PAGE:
In 2017, the American Academy of Pediatrics published a study advising healthcare providers not to directly talk to children about their own weight, as these stigmas can affect children for years. There’s also evidence to support the theory of a body weight set point, or a natural weight that our bodies may gravitate toward depending upon our genetics. Even if I lift weights for five hours per day, it’s genetically impossible for me to look like Kayla Itsines. The message that hard work will produce a certain body type espoused by doctors or coaches is not only false; it’s extremely harmful.
Moreover, fatphobia, through its personalized blame, fails to consider the impact of capital in categorizing “health” and “obesity.” Diet-culture is designed to make marketers and corporations rich at the expense of the consumer. Political scientist J. Eric Oliver wrote, “it is difficult to find any major figure in the field of obesity research….who does not have some type of financial tie to a pharmaceutical or weight-loss company.”
Similar to other -isms and phobias, fatphobia has most directly asserted itself when intertwined with white supremacy. As we’ve seen increasingly during COVID, inequitable access to medical care and treatment by healthcare professionals affect health extensively, disproportionately harming Black, Latinx, and Indigenous communities. This phobia ignores the implications of often racialized poverty; it is possible to be both food insecure and fat. Policies such as SNAP restrictions, which outsource culpability to the individual in the name of health, are rooted in colonialist ideology. The racism in anti-obesity rhetoric dates back to centuries-old pseudo-science, blaming Black women for having “animal appetites.” Fatphobia, alongside racism, has been used to justify state-sanctioned killings: Darren Wilson “felt like a five-year-old holding onto Hulk Hogan [Michael Brown].”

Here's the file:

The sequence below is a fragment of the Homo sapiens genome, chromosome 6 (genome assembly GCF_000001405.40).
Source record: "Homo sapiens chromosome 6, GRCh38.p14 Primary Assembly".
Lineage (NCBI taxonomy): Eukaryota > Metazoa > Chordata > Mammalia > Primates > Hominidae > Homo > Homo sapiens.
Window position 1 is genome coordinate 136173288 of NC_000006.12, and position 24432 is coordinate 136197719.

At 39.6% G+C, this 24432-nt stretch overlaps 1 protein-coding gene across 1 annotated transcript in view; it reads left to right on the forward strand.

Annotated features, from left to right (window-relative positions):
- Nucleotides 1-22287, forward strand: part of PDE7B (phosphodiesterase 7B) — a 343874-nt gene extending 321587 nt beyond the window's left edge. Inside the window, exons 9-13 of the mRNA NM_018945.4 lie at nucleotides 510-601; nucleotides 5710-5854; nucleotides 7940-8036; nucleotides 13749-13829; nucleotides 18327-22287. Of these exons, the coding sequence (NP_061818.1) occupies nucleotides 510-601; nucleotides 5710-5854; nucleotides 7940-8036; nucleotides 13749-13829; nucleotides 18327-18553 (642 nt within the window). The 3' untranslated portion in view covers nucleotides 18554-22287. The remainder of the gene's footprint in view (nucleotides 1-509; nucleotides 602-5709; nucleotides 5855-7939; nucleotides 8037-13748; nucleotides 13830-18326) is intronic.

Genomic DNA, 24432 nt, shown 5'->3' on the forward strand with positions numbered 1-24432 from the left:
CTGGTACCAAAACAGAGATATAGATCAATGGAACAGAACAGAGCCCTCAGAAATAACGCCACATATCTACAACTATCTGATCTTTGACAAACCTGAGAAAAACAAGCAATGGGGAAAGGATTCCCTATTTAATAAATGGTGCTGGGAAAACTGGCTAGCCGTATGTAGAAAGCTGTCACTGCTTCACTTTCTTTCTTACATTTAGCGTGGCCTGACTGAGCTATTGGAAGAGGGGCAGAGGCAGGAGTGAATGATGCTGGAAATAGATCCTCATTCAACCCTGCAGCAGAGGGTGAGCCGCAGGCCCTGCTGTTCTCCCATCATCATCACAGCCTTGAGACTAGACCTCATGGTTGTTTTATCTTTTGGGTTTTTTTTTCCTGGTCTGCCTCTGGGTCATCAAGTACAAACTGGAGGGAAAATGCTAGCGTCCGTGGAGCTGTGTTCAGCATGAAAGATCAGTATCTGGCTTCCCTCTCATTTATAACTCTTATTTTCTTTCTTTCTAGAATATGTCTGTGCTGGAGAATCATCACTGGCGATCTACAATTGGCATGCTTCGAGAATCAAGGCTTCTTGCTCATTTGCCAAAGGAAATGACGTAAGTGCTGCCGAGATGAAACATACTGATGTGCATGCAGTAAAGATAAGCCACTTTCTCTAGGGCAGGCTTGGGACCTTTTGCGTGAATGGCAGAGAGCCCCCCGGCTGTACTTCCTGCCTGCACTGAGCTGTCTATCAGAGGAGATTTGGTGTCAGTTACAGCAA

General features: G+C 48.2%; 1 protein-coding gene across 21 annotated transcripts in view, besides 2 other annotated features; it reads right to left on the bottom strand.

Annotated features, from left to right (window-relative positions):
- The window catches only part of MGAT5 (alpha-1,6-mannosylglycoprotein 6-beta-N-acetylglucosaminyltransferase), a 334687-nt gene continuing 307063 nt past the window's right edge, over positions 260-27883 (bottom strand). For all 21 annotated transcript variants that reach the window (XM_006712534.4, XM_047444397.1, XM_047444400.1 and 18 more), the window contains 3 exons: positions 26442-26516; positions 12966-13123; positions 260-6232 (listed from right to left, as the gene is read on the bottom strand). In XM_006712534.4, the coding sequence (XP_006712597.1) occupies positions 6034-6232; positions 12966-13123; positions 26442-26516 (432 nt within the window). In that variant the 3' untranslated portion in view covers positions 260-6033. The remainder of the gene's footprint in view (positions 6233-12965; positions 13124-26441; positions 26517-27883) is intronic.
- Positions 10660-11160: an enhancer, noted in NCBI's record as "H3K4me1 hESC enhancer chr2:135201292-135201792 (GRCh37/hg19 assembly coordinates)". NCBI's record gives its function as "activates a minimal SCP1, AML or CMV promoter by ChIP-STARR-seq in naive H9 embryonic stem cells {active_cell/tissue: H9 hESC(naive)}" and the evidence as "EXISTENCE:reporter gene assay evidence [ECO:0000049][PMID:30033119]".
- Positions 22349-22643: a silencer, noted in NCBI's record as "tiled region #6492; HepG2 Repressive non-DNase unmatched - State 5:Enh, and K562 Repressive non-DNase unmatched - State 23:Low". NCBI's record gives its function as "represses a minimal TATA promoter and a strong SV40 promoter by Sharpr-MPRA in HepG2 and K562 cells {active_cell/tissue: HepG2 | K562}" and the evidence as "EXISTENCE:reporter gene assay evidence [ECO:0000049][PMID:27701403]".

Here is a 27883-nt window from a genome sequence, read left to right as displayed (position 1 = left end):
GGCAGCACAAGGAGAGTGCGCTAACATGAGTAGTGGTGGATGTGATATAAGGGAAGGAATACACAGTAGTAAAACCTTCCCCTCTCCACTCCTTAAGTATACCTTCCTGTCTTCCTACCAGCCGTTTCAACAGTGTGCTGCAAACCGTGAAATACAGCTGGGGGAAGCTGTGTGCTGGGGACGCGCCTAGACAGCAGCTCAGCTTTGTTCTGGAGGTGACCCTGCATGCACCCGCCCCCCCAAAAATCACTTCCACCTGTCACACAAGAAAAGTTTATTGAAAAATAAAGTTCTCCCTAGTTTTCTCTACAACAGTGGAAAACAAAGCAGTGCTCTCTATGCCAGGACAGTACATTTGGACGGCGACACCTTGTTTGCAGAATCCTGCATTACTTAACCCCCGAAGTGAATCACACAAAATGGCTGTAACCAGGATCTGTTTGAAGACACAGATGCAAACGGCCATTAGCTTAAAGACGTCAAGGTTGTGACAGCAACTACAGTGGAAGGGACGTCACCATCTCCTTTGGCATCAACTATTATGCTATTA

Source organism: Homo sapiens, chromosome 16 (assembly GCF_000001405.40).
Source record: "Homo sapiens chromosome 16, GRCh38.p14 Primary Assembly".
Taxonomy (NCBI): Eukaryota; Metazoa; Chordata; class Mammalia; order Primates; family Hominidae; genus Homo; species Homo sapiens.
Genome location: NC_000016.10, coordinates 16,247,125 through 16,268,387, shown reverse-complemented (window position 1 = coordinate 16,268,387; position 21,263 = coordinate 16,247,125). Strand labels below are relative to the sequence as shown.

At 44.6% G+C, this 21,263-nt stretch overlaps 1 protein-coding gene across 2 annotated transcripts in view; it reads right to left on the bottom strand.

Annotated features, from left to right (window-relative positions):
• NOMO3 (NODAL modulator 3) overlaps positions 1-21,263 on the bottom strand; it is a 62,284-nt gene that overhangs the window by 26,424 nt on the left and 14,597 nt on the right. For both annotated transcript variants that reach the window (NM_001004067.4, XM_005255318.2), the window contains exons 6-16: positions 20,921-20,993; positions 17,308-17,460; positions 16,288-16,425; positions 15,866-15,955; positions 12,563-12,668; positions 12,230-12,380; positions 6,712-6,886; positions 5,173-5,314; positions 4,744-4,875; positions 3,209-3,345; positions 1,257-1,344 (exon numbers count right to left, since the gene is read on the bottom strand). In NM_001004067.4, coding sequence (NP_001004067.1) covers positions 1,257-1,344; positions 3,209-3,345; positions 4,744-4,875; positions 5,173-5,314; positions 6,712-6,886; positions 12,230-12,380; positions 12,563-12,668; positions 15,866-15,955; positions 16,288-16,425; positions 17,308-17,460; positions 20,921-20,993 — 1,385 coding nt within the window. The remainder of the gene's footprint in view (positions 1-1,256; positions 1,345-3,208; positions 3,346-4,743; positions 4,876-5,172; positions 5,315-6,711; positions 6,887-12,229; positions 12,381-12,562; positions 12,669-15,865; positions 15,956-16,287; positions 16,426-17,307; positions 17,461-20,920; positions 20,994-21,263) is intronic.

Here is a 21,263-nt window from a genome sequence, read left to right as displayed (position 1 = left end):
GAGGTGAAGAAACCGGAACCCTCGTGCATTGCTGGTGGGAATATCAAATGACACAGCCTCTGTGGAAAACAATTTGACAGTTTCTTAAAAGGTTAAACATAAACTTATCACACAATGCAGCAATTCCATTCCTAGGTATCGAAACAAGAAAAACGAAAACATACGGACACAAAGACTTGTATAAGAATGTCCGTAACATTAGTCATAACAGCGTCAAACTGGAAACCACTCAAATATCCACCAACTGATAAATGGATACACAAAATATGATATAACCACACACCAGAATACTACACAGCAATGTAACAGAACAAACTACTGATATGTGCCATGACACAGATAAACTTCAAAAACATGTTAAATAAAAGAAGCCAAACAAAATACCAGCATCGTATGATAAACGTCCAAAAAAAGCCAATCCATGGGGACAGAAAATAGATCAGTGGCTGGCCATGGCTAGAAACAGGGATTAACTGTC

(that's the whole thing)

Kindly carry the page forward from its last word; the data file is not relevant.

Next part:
In this world, we are taught, often violently, that some bodies have more value than others. At the top of this imposed hierarchy are people with white, skinny, tall bodies. As someone without a physical disability; as someone who inhabits a white body that adheres to most societal beauty standards, I possess immense privilege and a limited perspective in crafting this article. And I understand that fat liberation is essential not only for my own sake, but to stand in solidarity with BIPOC, to build a more just society.